Have you ever let something sit out-of-sight for so long that when you do finally remember it exists, you’re too afraid to look at it?
Like, for example, an elementary school lunch?
Or, for another example, your blog?
Sure, I’ve moved some things around. I baked a loaf. I imported a new theme. Tried to re-imagine Anchors & Freedom 2.9 or whatever model we’re on now, but every time I just got discouraged and slammed my laptop down angrily and pulled my felt hat brim down low to avoid condescending looks from other people in the coffee shop. People who — I am most certain — are being uber productive, writing trendy things, making under-the-table millions.
Unfortunately, in this case, out of sight wasn’t actually out of mind. My blog may have gotten moldy, but it was there, staring me in the face every morning when I woke up.
I used to live for this.
But, somewhere along the way I decided to subscribe to the notion that blogs needed a posting schedule. They needed a serious branding initiative. They needed ads. Needed campaigns. Needed super-easy-to-navigate categories. Needed a business-like attitude. Somewhere along the way I decided that money was important.
Maybe, I thought to myself, if I stopped writing for free I would be able to give more time to articles that people might actually buy!
The thing is — I never started writing because I wanted money. I have a day job that I love. For the most part (unless I spend too much time in Aritzia) it pays the bills.
Money wasn’t a motivator for me. I started writing because I go crazy if I don’t.
Of course, I kept writing. I still write my weekly column at InfoNews and it still stokes my fire. But my idea muscle was gone. The writing for the fun of it was gone. The hitting “publish” myself and knowing it was good enough for me, today, was gone.
Anchors and Freedom has always been a permission slip. That was the intent. That was my promise. I would make mistakes — I would live the best I could with what I had and what I knew and I would make mistakes — and then I would forgive myself. I would give myself permission to get up and try again.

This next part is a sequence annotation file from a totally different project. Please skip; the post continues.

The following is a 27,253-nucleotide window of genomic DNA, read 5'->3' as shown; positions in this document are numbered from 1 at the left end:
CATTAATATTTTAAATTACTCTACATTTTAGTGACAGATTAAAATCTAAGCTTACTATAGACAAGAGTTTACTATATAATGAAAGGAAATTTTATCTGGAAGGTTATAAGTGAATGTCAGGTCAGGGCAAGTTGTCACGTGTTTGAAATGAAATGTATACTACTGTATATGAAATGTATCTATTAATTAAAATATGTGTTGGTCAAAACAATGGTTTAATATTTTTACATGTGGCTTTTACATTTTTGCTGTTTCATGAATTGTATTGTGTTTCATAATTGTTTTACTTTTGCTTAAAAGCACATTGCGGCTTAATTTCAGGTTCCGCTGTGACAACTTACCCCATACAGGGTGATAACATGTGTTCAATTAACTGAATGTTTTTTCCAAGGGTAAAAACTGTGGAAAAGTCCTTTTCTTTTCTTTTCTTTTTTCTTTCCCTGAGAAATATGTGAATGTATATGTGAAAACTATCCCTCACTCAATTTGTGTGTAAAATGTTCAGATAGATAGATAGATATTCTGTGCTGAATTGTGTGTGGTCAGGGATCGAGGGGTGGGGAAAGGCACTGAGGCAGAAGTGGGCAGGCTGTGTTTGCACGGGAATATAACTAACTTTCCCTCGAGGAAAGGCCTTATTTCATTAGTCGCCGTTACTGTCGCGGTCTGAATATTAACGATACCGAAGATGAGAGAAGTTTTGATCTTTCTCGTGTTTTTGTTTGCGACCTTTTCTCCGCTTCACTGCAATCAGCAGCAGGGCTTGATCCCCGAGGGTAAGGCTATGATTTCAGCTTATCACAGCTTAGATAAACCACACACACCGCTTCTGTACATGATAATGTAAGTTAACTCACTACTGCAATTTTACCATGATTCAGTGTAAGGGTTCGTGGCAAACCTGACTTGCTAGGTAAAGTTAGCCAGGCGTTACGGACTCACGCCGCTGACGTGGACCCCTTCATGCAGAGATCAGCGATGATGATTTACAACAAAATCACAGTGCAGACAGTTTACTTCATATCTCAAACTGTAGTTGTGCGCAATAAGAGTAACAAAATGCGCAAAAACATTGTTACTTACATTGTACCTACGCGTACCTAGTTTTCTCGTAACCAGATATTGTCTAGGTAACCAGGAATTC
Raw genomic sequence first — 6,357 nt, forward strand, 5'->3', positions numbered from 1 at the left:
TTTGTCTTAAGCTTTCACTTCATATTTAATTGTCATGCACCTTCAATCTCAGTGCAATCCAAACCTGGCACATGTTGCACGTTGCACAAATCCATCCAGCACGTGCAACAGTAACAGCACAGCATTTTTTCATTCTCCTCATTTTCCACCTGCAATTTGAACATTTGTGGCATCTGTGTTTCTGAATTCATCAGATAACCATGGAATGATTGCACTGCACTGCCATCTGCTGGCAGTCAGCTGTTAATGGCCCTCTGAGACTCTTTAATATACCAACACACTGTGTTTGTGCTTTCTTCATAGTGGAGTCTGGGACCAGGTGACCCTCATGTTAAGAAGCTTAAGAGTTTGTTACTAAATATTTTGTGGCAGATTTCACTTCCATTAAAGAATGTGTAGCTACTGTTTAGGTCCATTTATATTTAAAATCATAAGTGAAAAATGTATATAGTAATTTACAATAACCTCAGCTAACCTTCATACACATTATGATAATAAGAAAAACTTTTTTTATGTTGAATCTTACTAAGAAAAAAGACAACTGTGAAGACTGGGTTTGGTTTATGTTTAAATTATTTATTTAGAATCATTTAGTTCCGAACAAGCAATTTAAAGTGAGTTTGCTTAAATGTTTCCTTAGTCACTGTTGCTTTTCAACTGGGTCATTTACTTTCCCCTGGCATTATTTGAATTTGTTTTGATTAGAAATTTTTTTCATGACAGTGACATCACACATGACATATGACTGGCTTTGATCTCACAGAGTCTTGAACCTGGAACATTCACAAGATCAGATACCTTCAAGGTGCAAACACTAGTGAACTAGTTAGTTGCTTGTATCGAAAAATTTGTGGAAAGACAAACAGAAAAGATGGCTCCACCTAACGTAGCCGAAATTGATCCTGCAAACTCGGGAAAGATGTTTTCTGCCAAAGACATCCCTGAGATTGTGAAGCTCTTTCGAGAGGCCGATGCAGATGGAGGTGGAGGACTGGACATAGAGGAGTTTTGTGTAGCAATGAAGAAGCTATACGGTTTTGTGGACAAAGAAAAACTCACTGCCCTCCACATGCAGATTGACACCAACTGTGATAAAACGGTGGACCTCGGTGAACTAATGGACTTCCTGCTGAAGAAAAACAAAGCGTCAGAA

It seems funny, then, that I forgot to give myself permission to write.
I started to give all of the f’s.
And the problem — when you start to give all of the f’s — is accidentally letting in the biggest f of all.
Fear is the pill you pop when you want to be miserable. It’s the shot you take when you want to stop doing everything you enjoy, everything that makes you feel alive. Fear is the voice you listen to when you want to be talked out of making the best decision of your life. It’s the letter you open when you want to avoid any sort of luck, any sort of synchronicity, any sort of MAGIC.
& I popped it. Shot it. Listened to it. Opened it.
But step one of sobering up from fear is replacing it with love, and it doesn’t need to be love relating to what you’re afraid of.
Love your city. Love the color pink. Love someone’s Instagram. Love your own Instagram. Love your body. Love your health. Love your life. Love your dog’s life. Love the rain. Love Ben Howard records and earl grey donuts. Love anything and everything you can muster the courage to and — eventually — you’ll return to the thing you’ve been avoiding.
You’ll unpack the terrifying lunch box.
You’ll tie up the garbage with a sour look on your face.
You’ll promise never to leave it that long again.
And then, with a clear conscience and love on your side, you’ll get back to your job.
You’ll get back to your joy.
And you’ll get back to giving no F’s.